About this Research Topic
There is a growing appreciation that many psychiatric (and neurological) conditions can be understood as functional disconnection syndromes – as reflected in aberrant functional integration and synaptic connectivity. This Research Topic considers recent advances in understanding psychopathology in terms of aberrant effective connectivity – as measured noninvasively using functional magnetic resonance imaging (fMRI). For example, major depressive disorder (MDD) is a common psychiatric disorder that is characterized by persistent feelings of negative moods, low self-esteem and a loss of interest or pleasure in formerly pleasurable activities. Convergent findings from neuroimaging studies suggest that MDD is associated with dysregulation of specific brain networks, rather than dysfunction of single brain regions. Functional connectivity – defined as statistical dependency among regional time series – has been widely used to identify candidate networks implicated in MDD. These networks include the default mode network, the cognitive control network, the affective network etc. However, because functional connectivity does not support inferences about directed (causal) brain connections, the changes in information flow in these distributed systems remain largely unknown.
Recently, there has been increasing interest in inferring directed connectivity (effective connectivity) from fMRI data. Effective connectivity refers to the influence that one neural system exerts over another and quantifies the directed coupling among brain regions – and how they change with pathophysiology. Compared to functional connectivity, effective connectivity allows one to understand how brain regions interact with each other in terms of context sensitive changes and directed coupling – and therefore may provide mechanistic insights into the neural basis of psychopathology.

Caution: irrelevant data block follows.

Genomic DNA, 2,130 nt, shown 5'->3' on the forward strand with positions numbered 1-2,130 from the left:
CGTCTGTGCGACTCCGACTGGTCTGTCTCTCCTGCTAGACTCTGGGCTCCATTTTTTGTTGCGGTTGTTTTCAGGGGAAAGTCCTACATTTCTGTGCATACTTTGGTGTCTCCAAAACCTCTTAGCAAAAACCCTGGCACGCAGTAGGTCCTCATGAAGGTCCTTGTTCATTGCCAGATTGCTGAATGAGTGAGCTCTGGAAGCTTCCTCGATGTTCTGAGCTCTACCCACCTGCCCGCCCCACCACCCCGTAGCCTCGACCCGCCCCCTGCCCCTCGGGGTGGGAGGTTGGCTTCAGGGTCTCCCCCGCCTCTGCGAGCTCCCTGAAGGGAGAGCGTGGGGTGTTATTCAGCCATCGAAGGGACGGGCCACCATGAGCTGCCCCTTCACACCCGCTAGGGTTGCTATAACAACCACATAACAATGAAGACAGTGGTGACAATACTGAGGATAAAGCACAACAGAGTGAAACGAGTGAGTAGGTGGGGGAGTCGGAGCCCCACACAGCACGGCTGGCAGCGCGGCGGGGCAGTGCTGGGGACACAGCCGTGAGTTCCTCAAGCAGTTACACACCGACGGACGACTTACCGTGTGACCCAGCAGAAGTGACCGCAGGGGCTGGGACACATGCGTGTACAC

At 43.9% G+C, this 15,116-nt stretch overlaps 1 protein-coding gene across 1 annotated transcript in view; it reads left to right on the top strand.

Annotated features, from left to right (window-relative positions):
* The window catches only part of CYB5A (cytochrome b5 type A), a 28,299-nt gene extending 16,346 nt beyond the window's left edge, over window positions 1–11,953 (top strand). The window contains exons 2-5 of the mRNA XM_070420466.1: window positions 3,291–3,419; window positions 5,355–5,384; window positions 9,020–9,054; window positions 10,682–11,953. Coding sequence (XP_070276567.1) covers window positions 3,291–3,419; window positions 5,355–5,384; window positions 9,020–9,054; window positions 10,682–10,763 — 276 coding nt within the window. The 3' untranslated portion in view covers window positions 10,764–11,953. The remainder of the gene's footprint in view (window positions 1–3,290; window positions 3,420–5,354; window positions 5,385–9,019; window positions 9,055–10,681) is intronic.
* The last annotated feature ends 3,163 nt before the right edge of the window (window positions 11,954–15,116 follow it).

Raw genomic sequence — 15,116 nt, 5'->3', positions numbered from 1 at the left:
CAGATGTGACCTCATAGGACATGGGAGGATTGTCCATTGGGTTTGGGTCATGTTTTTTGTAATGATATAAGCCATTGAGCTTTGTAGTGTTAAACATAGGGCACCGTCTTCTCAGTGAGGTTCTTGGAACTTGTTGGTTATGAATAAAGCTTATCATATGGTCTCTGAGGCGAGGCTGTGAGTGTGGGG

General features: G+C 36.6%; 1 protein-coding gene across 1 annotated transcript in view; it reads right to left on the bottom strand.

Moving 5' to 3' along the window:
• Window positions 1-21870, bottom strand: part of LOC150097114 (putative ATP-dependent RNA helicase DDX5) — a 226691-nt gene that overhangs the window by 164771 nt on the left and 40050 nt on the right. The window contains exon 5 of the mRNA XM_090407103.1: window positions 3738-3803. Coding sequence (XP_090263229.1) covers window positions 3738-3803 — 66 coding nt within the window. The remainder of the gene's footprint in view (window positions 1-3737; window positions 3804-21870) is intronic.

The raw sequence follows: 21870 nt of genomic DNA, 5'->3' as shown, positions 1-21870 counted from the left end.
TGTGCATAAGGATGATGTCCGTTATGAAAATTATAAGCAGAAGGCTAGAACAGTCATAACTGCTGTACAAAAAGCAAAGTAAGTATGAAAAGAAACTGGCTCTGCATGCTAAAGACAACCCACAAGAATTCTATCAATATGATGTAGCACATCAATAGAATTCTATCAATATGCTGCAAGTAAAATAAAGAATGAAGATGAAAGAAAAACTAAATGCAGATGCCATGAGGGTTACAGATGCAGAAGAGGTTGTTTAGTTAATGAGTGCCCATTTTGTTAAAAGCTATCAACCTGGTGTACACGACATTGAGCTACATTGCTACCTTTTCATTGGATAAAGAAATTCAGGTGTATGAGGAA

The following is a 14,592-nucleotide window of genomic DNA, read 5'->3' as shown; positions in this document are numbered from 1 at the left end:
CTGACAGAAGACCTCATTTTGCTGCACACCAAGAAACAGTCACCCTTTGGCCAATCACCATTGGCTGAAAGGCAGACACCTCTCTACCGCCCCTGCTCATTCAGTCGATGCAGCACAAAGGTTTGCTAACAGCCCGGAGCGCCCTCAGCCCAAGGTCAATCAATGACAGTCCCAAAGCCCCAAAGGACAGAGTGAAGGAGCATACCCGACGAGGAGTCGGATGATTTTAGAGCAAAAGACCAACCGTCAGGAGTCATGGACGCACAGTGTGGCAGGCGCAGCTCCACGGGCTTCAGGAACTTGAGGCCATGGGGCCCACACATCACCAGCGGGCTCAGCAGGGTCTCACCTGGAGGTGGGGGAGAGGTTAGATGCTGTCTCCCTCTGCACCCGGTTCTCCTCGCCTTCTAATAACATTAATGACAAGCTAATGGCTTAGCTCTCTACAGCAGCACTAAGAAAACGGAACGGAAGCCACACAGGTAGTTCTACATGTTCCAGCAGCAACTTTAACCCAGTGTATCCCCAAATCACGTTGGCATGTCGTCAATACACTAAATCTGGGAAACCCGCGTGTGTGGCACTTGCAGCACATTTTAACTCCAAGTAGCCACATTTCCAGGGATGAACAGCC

Established models of effective connectivity include psychophysiological interaction (PPI), structural equation modeling (SEM) and dynamic causal modelling (DCM). DCM is unique because it explicitly models the interaction among brain regions in terms of latent neuronal activity. Moreover, recent advances in DCM such as stochastic and spectral DCM, make it possible to characterize the interaction between different brain regions both at rest and during a cognitive task.
This Research Topic aims to investigate the neural circuitry of major psychiatric disorders (e.g., MDD, schizophrenia, Huntington's and Parkinson’s disease, etc.) using fMRI. In addition, this research topic focuses on the effects of treatment on directed coupling among brain regions – and whether alterations in effective connectivity persist in remitted subjects. Furthermore, we hope to address the relationship between persistent changes in effective connectivity and relapse.
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